He hoped that within a year the “language alignment” in postings would have “gone up 35 to 50%”.
Calls for non-career ambassadors
The panel discussed an issue that would not have raised much joy in South Block, with members batting for more non-career ambassadors.
From 2011 to 2014, only one non-IFS officer each year has been posted as an ambassador; this includes two former foreign secretaries and retired air force and naval chiefs.
Jaishankar argued that the numbers have steadily shrunk as the “levels of interest” has fallen. “…if you are down to two people it is not something which happened in the last one or two years. It has really been a fairly steady trend. I would like to think the quality of the foreign service has improved and perhaps that is a reflection….’’
Despite this, the standing committee suggested that more “eminent persons who have excelled in the field of community affairs, diaspora issues, foreign policy, area studies, literature, journalism, etc. should be considered for appointments as ambassadors/high commissioners”.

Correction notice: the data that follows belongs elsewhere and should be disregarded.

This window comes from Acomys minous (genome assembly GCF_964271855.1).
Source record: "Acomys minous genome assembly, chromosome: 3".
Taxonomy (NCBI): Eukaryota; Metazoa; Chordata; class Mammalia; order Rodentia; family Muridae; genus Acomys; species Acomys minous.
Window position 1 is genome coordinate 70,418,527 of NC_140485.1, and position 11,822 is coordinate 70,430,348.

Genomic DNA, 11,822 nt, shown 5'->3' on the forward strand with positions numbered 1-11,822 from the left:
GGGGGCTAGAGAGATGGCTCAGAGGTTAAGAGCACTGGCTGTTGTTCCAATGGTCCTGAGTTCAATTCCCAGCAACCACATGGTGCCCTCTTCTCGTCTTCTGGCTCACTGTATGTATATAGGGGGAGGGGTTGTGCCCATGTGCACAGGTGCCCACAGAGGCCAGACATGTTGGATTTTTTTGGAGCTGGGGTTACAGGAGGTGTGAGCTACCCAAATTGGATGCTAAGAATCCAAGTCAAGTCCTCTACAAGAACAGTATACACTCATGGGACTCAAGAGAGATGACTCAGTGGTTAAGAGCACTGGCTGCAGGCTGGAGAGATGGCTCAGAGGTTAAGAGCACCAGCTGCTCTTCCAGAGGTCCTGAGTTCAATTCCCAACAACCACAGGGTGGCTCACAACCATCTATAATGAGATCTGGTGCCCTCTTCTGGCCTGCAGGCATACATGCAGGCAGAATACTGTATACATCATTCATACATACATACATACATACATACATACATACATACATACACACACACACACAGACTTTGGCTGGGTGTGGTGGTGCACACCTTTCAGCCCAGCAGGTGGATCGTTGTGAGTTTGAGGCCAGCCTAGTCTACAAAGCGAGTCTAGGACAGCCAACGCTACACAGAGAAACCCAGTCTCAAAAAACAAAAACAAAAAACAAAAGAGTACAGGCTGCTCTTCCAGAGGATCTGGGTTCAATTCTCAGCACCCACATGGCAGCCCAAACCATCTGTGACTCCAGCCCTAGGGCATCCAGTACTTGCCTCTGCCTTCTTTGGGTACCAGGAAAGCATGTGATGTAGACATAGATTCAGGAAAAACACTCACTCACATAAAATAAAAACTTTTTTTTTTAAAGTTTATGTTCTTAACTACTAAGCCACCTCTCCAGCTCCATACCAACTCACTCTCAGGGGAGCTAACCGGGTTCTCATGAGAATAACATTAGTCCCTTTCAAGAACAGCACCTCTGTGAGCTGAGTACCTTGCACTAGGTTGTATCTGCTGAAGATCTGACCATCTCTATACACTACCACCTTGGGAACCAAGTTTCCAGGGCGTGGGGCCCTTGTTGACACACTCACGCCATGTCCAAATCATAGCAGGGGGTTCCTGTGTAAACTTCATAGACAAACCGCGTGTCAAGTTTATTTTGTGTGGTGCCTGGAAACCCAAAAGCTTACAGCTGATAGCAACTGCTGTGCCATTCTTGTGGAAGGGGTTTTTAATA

It even recommended that the body that appoints ambassadors should have “representation of non-official experts as well”.
Senior IFS officers who spoke to The Wire said the suggestion to get more “non-career” ambassadors was not likely to get much traction.
Incidentally, the political leadership had apparently assured the MEA, just after Jaishankar took over as foreign secretary, that Prime Minister Narendra Modi did not want outsiders as ambassadors, sources said.
Despite the assurance, senior MEA officials pointed out that political appointees only preferred more glamorous locations. “It won’t work because only IFS officers can serve in such difficult conditions without any support or resources,” said a current Indian envoy posted in a developing country.